August 23, 2017 feature
Hyperentanglement across roof tops paves the way toward a global quantum Internet
(Phys.org)—For the first time, physicists have demonstrated that hyperentangled photons can be transmitted in free space, which they showed by sending many thousands of these photons between the rooftops of two buildings in Vienna. Hyperentanglement means that the photons are simultaneously entangled in at least two different properties—in this experiment, the researchers combined two two-dimensionally entangled properties to achieve four-dimensional hyperentanglement.
By showing that hyperentanglement transmission is feasible in the real world and not only in the lab, the physicists expect that the demonstration could one day be scaled up to establish a highly secure quantum Internet that uses satellites to quickly and securely transmit quantum information across the globe.
The physicists, led by Rupert Ursin at the Institute for Quantum Optics and Quantum Information (IQOQI) at the Austrian Academy of Sciences in Vienna, have published a paper on the distribution of hyperentanglement via atmospheric free-space links in a recent issue of Nature Communications.
Hyperentangled states have several advantages over states with only one entangled property, including higher data rates and improved levels of security in quantum communication. So far, however, experiments involving hyperentanglement have only been demonstrated in protected laboratory environments across short distances. The ability to transmit hyperentangled states via optical free-space links will allow for transmission over longer distances than is possible using optical fibers on the ground.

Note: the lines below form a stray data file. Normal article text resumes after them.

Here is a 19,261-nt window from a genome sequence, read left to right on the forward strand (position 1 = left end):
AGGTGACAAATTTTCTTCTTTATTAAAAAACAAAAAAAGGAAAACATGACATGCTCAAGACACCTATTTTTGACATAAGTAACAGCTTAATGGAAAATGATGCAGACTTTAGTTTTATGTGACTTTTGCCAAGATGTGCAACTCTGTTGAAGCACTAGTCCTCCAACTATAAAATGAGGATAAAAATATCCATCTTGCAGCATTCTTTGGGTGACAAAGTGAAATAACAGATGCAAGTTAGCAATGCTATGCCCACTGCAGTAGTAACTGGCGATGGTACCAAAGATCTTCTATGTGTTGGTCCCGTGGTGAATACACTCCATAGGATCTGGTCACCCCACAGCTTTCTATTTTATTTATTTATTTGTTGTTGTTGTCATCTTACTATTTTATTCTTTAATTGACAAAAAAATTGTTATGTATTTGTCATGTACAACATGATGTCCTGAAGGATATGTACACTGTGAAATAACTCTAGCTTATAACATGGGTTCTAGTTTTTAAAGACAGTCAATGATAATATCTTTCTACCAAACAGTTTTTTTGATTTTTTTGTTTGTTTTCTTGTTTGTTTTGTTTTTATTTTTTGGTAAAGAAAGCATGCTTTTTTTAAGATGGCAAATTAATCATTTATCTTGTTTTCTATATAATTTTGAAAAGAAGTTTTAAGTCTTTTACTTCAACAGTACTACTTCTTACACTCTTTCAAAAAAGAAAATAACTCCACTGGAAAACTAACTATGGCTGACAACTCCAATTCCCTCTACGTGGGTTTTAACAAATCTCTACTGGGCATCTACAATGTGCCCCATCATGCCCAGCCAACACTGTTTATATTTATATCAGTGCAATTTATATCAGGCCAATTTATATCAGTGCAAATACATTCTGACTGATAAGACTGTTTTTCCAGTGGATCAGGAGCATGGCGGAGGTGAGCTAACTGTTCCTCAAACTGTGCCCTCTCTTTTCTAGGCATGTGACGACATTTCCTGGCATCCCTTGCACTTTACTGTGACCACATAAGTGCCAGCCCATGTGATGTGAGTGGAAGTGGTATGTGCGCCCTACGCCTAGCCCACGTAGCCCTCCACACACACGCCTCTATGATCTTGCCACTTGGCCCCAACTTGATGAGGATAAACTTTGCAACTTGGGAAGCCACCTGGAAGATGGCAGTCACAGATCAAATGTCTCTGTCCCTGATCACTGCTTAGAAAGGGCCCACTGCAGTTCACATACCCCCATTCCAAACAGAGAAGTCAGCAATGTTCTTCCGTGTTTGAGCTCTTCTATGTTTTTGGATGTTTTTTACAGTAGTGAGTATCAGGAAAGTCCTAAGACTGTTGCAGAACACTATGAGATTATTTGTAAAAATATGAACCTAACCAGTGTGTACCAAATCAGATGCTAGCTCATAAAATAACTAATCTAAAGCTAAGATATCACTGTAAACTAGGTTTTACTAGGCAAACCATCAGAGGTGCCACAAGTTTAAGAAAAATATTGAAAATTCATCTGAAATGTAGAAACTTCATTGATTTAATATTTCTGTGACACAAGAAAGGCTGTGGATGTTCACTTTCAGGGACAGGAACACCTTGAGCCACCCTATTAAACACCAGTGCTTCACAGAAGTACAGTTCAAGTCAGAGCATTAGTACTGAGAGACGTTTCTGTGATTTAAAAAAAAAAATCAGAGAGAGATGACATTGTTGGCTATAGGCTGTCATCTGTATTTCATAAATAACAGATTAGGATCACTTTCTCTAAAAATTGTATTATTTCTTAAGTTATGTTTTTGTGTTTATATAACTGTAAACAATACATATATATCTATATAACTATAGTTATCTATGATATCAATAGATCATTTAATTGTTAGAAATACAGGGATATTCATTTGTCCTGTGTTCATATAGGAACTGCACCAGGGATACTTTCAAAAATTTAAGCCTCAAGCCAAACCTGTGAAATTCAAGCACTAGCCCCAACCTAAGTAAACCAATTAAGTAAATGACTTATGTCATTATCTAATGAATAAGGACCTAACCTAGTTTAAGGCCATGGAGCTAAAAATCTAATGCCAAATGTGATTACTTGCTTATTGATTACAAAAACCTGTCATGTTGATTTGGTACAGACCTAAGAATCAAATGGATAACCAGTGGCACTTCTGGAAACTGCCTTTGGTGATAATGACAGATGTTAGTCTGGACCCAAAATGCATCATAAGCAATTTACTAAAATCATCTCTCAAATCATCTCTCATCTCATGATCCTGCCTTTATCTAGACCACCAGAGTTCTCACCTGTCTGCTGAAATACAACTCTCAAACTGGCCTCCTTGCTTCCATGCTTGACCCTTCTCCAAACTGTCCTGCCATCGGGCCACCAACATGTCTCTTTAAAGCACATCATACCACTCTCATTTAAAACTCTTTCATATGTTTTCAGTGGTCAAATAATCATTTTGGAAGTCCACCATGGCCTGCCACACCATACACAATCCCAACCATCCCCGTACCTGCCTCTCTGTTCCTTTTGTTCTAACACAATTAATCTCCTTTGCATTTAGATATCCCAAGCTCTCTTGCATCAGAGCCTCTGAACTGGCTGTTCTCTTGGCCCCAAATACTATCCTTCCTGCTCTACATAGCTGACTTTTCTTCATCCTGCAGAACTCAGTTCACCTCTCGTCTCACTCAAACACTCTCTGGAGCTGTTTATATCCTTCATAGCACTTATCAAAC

As the physicists explain, the simplest type of entanglement between photons is polarization entanglement. When measured, a photon will exhibit one of two polarization states (vertical or horizontal), producing two-dimensional entanglement in the polarization degree of freedom. In two-dimensional polarization encoding, each photon is restricted to encoding at most one qubit.
But there are other ways to entangle photons, and these methods can be combined with polarization entanglement to achieve hyperentangled photons, which have the potential to store multiple qubits.
In the new work, the physicists combined polarization entanglement with a second kind of entanglement called energy-time entanglement, which involves the emission time of the photon pair and can take on many possible values, resulting in many higher dimensions. In this experiment, for technical reasons, the physicists used only two particular emission times, "early" and "late," corresponding to two degrees of freedom. When combined, the two types of entanglement enabled the researchers to create four-dimensional hyperentangled states.
"We encoded qubits in two properties of the photon simultaneously," coauthor Fabian Steinlechner at the Austrian Academy of Sciences told Phys.org. "We encoded one qubit in the well-studied polarization degree of freedom, and another in the time-energy degree of freedom, which had not yet been shown to withstand transmission via a turbulent free-space link. This way we doubled the amount of entanglement per photon compared to previous experiments over real-world optical links. Increasing the dimensionality of entanglement and transmitting high-dimensional entanglement under real-world atmospheric link conditions is an important step towards more efficient and practical quantum communication systems."